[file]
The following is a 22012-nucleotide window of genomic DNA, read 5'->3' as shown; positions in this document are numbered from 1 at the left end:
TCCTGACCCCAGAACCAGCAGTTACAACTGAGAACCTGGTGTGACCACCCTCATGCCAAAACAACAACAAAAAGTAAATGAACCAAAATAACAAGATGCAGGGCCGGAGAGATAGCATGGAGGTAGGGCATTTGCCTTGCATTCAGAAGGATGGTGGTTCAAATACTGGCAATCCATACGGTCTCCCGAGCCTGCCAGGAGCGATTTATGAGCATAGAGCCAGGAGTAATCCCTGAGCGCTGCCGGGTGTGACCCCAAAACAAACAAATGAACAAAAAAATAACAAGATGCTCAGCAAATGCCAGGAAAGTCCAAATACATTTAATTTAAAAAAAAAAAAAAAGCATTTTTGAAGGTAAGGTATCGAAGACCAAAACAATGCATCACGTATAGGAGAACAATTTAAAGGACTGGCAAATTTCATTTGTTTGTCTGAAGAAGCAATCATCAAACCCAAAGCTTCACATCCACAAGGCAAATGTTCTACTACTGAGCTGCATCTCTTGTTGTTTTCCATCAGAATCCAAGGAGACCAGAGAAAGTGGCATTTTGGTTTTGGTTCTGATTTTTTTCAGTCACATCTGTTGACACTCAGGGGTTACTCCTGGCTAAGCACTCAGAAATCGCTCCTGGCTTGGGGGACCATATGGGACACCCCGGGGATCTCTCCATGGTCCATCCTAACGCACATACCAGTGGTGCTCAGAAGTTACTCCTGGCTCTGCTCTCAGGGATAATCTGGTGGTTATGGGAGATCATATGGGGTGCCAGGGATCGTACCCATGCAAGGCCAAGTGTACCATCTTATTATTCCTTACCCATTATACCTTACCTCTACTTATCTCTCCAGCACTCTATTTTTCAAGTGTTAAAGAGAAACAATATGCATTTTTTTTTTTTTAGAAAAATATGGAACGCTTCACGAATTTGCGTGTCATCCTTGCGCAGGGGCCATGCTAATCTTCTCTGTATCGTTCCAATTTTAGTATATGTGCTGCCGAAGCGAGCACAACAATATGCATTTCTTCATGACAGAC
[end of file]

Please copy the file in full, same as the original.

The following is a 22012-nucleotide window of genomic DNA, read 5'->3' as shown; positions in this document are numbered from 1 at the left end:
TCCTGACCCCAGAACCAGCAGTTACAACTGAGAACCTGGTGTGACCACCCTCATGCCAAAACAACAACAAAAAGTAAATGAACCAAAATAACAAGATGCAGGGCCGGAGAGATAGCATGGAGGTAGGGCATTTGCCTTGCATTCAGAAGGATGGTGGTTCAAATACTGGCAATCCATACGGTCTCCCGAGCCTGCCAGGAGCGATTTATGAGCATAGAGCCAGGAGTAATCCCTGAGCGCTGCCGGGTGTGACCCCAAAACAAACAAATGAACAAAAAAATAACAAGATGCTCAGCAAATGCCAGGAAAGTCCAAATACATTTAATTTAAAAAAAAAAAAAAAGCATTTTTGAAGGTAAGGTATCGAAGACCAAAACAATGCATCACGTATAGGAGAACAATTTAAAGGACTGGCAAATTTCATTTGTTTGTCTGAAGAAGCAATCATCAAACCCAAAGCTTCACATCCACAAGGCAAATGTTCTACTACTGAGCTGCATCTCTTGTTGTTTTCCATCAGAATCCAAGGAGACCAGAGAAAGTGGCATTTTGGTTTTGGTTCTGATTTTTTTCAGTCACATCTGTTGACACTCAGGGGTTACTCCTGGCTAAGCACTCAGAAATCGCTCCTGGCTTGGGGGACCATATGGGACACCCCGGGGATCTCTCCATGGTCCATCCTAACGCACATACCAGTGGTGCTCAGAAGTTACTCCTGGCTCTGCTCTCAGGGATAATCTGGTGGTTATGGGAGATCATATGGGGTGCCAGGGATCGTACCCATGCAAGGCCAAGTGTACCATCTTATTATTCCTTACCCATTATACCTTACCTCTACTTATCTCTCCAGCACTCTATTTTTCAAGTGTTAAAGAGAAACAATATGCATTTTTTTTTTTTTAGAAAAATATGGAACGCTTCACGAATTTGCGTGTCATCCTTGCGCAGGGGCCATGCTAATCTTCTCTGTATCGTTCCAATTTTAGTATATGTGCTGCCGAAGCGAGCACAACAATATGCATTTCTTCATGACAGAC